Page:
A Tragic Work of History

I have traced the problematic work of history back to a policy brief written in 1976. I am going to start by using the version published in 1997, when the study was no longer positioned as a work of policy analysis, but of history. In addition, the 1997 version is the one I read and taught when I was teaching transportation planning in the 2000s.

The publication is Edward Weiner, Urban Transportation Planning in the United States: An Historical Overview, Fifth Edition, USDOT (1997). It reads like a heavily annotated timeline and focuses on landmark studies and descriptions of federal laws and regulations. The first thing one notices is the silence on the impacts of urban expressway construction on Black communities. Indeed, it contains very little social analysis at all. Even the word “minority” does not appear until Weiner summarizes the executive order issued by President Clinton in 1994 on environmental justice.[5]

Weiner, however, went beyond convenient silence. He actively constructed an alternative history that advanced the myth. He made his case for the dance of the intended (only travel between, not within, cities) and unintended (all the negative consequences) through presenting “summaries” of what would have been in his time dusty reports locked up in specialty libraries. The summaries prepare the ground for arguments such as this one on the urban crisis of the 1970s:

These older communities and central cities were severely distressed economically and limited in their ability to address these [economic] problems themselves. It was recognized that the federal government had contributed to these problems with programs that had unintended consequences.[6]

Weiner’s deployment of the words “intended” and “unintended” will not be subtle.

Weiner’s key studies—and more—are now online for all to see. Five reports, two published before 1956 and three shortly after, show that in no sense was the Interstate System intended only for intercity travel. Moreover, the assertion that the consequences of the Interstates in urban areas were “unintended”—at least for what they called the “total transportation needs” of the metropolis and the displacement of minority communities—is untenable. Top leaders anticipated these impacts, and yet the efforts they made to address them fell short.[7]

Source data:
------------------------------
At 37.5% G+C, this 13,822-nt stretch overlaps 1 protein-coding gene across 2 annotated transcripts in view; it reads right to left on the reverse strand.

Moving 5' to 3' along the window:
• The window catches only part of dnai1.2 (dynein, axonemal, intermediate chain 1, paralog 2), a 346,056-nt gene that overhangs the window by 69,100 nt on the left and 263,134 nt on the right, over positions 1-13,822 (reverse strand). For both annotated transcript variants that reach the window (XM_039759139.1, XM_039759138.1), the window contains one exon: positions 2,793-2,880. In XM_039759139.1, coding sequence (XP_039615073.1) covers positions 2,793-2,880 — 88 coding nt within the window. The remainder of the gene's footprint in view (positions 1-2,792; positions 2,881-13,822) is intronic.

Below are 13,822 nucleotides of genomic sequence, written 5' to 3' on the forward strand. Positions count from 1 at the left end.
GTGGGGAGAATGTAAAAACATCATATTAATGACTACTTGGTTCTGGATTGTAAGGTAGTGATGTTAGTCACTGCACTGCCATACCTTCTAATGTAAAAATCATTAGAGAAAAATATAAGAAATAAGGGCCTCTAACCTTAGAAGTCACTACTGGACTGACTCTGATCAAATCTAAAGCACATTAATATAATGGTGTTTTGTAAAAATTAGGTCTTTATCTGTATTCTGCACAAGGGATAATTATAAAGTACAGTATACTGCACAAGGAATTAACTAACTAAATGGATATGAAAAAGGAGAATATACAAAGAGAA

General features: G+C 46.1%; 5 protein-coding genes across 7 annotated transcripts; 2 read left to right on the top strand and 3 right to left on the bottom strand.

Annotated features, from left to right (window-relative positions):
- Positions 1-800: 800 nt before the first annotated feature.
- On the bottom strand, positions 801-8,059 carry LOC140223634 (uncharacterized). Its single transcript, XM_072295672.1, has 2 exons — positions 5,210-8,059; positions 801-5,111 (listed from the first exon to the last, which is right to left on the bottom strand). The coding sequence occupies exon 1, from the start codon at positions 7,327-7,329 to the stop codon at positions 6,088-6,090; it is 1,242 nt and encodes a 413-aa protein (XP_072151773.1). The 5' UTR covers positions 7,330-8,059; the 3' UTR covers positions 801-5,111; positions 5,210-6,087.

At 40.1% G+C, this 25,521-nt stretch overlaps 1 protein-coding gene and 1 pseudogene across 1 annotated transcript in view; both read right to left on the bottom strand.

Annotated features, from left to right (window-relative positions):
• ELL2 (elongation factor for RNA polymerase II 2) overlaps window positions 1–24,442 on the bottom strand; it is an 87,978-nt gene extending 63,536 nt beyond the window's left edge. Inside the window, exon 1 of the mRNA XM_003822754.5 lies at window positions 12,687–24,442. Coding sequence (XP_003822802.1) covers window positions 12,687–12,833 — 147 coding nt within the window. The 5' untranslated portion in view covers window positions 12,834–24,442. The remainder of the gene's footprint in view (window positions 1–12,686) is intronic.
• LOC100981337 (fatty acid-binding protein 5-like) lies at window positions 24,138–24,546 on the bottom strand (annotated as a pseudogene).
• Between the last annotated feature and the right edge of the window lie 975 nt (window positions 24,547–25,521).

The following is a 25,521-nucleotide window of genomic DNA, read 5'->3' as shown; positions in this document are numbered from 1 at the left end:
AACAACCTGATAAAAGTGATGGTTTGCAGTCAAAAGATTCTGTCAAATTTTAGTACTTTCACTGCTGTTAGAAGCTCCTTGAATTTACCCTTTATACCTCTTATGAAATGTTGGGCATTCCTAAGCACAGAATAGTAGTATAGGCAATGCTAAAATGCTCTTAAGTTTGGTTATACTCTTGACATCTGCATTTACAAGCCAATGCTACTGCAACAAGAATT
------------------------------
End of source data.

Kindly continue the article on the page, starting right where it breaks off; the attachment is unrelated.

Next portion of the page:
Federal and state highway officials, working through various organizations and their committees, authored or heavily participated in the creation of all seven reports. Committees of the Highway Research Board, a unit of the National Academy of Sciences, were responsible for three of the reports and the Board was directly represented on another two. Founded in 1920 to stimulate research by bringing together federal highway officials, state highway departments, university researchers, and private industry, by the 1950s the Board hosted 60-70 technical committees working a wide range of surface transportation problems.[8]

The Federal Government, Urban Transportation, and the Exploding Metropolis

In his history, Weiner sets up the myth by baldly stating it in his summary of Interregional Highways, the landmark 1944 report to Congress that lays out the plan for what became the Interstate System: “The importance of the system within cities was recognized, but it was not intended that these highways serve urban commuter travel demands in the major cities.” He backs up his assertion with a carefully edited quote from the report that leaves the reader no clue that the paragraphs preceding the quote actually present the case for the interregional highways in urban areas to become part of federal support for urban transportation.[9]

Indeed, at least one third of the content in Interregional Highways is about urban areas. The report includes a chapter on “locating the interregional routes in urban areas,” which includes a section called “penetration of city.” This section argues that much, if not most, of the traffic on urban segments of what will become the Interstate Highways will be local traffic. Another chapter discusses urban parking![10]